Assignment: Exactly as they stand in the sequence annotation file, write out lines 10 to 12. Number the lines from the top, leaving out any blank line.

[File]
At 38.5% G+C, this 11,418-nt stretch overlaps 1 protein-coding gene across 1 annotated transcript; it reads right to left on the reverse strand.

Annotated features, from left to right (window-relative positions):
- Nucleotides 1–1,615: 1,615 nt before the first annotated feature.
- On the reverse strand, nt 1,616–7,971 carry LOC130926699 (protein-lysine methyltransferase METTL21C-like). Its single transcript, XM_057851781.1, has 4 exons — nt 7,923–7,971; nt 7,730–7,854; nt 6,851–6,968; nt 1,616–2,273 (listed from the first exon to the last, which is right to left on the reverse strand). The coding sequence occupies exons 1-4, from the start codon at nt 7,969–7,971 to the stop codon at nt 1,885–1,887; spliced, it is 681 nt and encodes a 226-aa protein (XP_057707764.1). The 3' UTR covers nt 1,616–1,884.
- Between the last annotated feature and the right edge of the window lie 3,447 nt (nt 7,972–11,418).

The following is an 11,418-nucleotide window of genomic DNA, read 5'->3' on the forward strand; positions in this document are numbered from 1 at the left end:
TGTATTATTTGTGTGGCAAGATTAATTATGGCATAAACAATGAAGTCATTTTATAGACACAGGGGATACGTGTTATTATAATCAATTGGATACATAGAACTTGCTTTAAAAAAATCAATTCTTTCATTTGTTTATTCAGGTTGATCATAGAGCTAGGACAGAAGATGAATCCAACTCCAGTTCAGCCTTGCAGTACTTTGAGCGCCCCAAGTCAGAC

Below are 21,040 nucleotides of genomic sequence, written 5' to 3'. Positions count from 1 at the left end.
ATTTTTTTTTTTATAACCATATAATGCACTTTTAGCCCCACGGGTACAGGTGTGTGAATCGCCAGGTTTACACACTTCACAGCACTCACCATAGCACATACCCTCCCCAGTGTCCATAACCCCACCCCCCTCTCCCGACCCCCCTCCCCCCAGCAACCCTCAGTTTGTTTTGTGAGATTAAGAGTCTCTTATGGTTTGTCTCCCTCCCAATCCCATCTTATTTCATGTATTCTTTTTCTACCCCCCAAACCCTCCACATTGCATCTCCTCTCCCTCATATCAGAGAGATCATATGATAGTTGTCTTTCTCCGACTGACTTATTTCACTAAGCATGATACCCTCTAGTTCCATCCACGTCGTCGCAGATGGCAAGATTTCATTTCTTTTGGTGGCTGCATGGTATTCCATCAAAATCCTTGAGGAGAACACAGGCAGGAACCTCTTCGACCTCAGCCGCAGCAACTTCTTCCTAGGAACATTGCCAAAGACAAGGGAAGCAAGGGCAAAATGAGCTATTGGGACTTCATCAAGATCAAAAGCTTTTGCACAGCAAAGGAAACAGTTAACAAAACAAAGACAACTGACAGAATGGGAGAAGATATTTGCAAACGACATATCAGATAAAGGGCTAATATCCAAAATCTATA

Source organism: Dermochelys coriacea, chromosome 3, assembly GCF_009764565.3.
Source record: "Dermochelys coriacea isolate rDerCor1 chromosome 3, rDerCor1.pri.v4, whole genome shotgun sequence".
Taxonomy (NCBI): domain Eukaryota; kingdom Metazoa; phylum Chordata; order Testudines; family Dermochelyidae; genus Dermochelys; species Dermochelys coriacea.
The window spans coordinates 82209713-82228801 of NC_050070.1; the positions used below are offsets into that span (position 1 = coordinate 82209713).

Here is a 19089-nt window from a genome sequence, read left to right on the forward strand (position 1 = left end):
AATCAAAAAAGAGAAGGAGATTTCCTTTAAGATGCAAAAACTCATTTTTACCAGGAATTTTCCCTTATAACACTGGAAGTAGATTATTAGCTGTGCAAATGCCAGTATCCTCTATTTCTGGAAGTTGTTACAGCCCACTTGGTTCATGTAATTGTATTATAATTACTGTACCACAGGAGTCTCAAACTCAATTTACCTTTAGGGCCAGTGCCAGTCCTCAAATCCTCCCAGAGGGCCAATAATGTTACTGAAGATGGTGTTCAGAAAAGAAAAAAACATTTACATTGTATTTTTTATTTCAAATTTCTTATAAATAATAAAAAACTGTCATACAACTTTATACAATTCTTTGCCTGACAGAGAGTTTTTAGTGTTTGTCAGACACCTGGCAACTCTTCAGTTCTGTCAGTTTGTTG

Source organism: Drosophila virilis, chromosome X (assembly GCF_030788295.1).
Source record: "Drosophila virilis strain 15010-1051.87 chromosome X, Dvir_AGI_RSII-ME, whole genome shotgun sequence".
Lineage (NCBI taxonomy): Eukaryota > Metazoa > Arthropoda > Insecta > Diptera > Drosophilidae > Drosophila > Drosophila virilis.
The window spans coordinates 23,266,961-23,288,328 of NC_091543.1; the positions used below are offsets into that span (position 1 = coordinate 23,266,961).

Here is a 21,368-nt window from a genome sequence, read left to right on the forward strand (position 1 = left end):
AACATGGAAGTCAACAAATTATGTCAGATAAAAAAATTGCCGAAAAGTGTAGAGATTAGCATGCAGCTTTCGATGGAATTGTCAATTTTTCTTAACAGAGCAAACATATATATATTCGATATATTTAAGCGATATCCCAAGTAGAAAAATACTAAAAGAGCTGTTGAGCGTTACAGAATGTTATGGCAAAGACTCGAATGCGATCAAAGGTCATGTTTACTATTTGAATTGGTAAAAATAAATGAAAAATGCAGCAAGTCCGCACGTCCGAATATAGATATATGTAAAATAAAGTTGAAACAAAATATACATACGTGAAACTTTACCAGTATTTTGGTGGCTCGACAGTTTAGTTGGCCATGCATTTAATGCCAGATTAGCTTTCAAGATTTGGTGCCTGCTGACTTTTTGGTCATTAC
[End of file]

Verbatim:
Source organism: Dermochelys coriacea, chromosome 3, assembly GCF_009764565.3.
Source record: "Dermochelys coriacea isolate rDerCor1 chromosome 3, rDerCor1.pri.v4, whole genome shotgun sequence".
Taxonomy (NCBI): domain Eukaryota; kingdom Metazoa; phylum Chordata; order Testudines; family Dermochelyidae; genus Dermochelys; species Dermochelys coriacea.